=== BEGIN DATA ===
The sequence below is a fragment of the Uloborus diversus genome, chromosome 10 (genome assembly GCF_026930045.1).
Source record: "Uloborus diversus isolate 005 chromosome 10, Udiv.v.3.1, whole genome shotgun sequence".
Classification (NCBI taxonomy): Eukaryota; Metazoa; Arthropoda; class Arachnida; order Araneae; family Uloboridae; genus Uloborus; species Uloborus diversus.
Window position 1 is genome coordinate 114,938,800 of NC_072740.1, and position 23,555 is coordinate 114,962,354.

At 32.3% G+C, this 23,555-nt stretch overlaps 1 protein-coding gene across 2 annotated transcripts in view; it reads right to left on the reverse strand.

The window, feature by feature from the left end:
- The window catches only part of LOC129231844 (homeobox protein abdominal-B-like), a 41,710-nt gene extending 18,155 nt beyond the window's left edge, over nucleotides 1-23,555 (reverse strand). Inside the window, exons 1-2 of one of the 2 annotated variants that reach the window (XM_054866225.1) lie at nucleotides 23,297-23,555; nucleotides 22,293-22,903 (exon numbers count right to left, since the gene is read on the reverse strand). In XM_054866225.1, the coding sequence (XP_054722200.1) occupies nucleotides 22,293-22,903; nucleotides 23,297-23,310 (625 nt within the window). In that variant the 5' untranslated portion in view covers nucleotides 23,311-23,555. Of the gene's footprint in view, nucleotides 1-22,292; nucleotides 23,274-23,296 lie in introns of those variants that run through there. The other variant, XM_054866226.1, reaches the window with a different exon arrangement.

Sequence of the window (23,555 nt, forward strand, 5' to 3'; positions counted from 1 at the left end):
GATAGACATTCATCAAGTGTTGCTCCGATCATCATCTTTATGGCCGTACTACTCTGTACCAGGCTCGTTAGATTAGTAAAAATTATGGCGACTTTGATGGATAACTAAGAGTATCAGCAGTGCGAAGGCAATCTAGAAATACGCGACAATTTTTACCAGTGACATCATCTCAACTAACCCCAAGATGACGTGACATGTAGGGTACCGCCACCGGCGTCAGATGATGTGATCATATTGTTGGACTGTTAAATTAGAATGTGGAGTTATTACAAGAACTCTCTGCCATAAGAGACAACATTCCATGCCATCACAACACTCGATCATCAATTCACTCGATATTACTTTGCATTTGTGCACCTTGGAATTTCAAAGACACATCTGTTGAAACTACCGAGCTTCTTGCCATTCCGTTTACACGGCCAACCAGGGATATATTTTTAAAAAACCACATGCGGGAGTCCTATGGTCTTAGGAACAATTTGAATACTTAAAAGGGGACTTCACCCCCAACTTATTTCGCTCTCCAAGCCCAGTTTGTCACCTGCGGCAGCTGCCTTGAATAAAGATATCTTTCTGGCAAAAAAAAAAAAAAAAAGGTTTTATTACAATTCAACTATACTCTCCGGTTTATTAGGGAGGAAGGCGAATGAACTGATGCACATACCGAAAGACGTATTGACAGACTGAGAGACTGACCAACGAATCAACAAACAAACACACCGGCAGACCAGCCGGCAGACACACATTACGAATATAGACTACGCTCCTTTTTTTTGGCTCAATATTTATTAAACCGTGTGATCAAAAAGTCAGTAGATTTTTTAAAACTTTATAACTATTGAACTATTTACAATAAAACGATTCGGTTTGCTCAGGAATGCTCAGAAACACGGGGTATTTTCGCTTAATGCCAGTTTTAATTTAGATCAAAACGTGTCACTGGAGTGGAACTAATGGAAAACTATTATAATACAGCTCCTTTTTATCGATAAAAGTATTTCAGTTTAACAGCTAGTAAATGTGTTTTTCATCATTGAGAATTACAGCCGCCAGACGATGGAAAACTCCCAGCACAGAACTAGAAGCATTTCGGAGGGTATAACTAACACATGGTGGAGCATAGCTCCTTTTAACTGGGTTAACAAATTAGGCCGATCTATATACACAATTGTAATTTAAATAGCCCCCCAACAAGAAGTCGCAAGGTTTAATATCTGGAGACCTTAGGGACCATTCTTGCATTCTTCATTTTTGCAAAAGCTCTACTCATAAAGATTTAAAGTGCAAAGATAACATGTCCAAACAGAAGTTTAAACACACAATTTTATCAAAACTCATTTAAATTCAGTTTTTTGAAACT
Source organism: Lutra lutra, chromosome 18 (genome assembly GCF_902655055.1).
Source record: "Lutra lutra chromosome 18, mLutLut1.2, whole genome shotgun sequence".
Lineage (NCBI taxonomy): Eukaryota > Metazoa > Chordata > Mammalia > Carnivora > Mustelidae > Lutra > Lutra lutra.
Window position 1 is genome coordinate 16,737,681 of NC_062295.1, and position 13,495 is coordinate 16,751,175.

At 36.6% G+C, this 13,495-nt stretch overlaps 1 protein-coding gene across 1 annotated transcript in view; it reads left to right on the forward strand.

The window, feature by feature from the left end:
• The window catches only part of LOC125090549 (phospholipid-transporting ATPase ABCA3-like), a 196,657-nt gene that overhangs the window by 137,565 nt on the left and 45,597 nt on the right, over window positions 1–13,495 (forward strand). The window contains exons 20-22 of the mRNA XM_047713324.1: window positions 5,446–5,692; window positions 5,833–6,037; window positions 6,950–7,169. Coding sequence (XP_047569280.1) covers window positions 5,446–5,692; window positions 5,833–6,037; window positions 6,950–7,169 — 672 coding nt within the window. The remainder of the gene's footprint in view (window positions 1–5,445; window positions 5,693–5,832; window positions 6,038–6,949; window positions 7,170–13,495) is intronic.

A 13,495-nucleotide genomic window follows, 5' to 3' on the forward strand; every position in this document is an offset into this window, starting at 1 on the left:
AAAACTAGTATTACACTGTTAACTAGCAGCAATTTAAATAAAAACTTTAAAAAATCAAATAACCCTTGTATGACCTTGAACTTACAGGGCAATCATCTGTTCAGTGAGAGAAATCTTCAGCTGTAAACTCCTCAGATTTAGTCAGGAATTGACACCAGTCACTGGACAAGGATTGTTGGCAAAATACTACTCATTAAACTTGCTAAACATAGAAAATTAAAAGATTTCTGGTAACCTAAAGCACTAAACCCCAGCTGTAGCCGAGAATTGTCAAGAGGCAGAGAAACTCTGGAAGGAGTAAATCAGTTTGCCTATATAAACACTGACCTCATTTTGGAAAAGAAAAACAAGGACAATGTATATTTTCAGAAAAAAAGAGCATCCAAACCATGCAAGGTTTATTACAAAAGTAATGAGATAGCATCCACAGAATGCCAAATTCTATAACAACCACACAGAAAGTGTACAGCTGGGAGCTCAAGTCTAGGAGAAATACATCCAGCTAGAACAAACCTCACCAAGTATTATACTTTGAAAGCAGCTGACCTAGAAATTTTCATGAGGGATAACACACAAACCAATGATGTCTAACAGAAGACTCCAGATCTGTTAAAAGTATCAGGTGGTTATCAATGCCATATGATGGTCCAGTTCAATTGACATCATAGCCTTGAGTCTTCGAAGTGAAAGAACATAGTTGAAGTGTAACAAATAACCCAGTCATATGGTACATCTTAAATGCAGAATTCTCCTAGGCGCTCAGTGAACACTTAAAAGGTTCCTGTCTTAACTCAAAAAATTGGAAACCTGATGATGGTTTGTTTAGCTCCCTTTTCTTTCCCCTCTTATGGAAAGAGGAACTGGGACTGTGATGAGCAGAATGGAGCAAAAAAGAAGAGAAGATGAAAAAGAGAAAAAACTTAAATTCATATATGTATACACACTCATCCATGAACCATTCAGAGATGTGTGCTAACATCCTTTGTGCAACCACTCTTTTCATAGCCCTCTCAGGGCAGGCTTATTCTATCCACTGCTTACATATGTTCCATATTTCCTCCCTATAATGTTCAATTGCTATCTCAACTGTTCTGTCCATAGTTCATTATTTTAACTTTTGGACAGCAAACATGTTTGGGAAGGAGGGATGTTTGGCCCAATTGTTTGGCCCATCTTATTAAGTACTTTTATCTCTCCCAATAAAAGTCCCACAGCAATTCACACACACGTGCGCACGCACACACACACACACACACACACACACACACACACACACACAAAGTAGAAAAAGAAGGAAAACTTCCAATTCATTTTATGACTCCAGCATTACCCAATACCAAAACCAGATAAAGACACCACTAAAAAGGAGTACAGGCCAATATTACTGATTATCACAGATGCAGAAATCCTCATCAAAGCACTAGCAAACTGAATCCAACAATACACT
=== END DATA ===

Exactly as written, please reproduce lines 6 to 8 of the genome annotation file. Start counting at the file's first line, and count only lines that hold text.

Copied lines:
The window, feature by feature from the left end:
- The window catches only part of LOC129231844 (homeobox protein abdominal-B-like), a 41,710-nt gene extending 18,155 nt beyond the window's left edge, over nucleotides 1-23,555 (reverse strand). Inside the window, exons 1-2 of one of the 2 annotated variants that reach the window (XM_054866225.1) lie at nucleotides 23,297-23,555; nucleotides 22,293-22,903 (exon numbers count right to left, since the gene is read on the reverse strand). In XM_054866225.1, the coding sequence (XP_054722200.1) occupies nucleotides 22,293-22,903; nucleotides 23,297-23,310 (625 nt within the window). In that variant the 5' untranslated portion in view covers nucleotides 23,311-23,555. Of the gene's footprint in view, nucleotides 1-22,292; nucleotides 23,274-23,296 lie in introns of those variants that run through there. The other variant, XM_054866226.1, reaches the window with a different exon arrangement.

Sequence of the window (23,555 nt, forward strand, 5' to 3'; positions counted from 1 at the left end):